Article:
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Las Kardes, CA, USA 1.0.0

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About This File

Fictional map loosely based around Trindade Island.

The island is located about 120 miles West of Ensenada, Mexico. Before the Spanish-American war, the island has sustained a populace of 5,300 people. However, during the war, America has completely taken over the island, and unfortunately, only 50 settlers were left by the end of the war due to rampant rebellion against American rule, forcing the US armed forces into murdering most residents. The island in the center of the waterfall has served as the downtown area of the Spanish settlement. No infrastructure, however, was left by the end of the war, due to the fact that most roads were unpaved, and no railroad was established. The harbor has been disassembled and recycled in 1955, and so were the most houses. In 2013, a highway has been built connecting the island to San Clemente Island near California. The highway is part of an American-Mexican off-coast highway, connecting Los Angeles, California, and Ensenada, Mexico. In 2015, the island has gained a lot of popularity amongst Californians, and the first official settlement was established on the island. The name "Las Kardes" it derived from the word kardex, which is Spanish for "archive" or "filing cabinet". It has been named as such due to the fact that colonization of the island post-Spanish-American War has been left off for a very long time.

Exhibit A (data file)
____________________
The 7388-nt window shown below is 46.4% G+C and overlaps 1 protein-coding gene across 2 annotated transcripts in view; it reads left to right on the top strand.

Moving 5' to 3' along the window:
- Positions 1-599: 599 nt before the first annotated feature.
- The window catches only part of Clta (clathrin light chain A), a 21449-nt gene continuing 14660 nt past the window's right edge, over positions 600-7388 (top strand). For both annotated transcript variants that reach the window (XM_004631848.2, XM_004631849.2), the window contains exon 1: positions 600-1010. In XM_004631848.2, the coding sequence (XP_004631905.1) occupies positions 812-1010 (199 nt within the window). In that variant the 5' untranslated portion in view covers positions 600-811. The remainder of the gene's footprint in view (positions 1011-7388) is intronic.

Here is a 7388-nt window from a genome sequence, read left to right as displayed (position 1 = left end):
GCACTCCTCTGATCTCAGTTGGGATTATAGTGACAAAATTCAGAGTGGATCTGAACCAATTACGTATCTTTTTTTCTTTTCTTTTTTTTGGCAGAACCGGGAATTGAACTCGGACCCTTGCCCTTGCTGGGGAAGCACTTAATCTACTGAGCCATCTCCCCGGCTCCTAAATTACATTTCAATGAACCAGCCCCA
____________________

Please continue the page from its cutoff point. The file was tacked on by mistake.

The island's total land area is 10.2 squared kilometers. It is fairly mountainous and contains a fertile delta in the West. The delta is quite dated, having formed only after several thousand years of rock breakdown. Geologists predict all island breakdown around the delta in approximately 4,190 years. The rest of the lake will become saltwater by the end of the next 200 years. The mountains contain a limited amount of ore. On the north of the island is a waterfall with a limited amount of fertile land. Animal life is present, dwelling primarily near the fertile areas.

NOTE: High possibility of a default highway circulating around the island. Why? Because Americans love highways circulating around things, and because it's a very island-ish thing to have.


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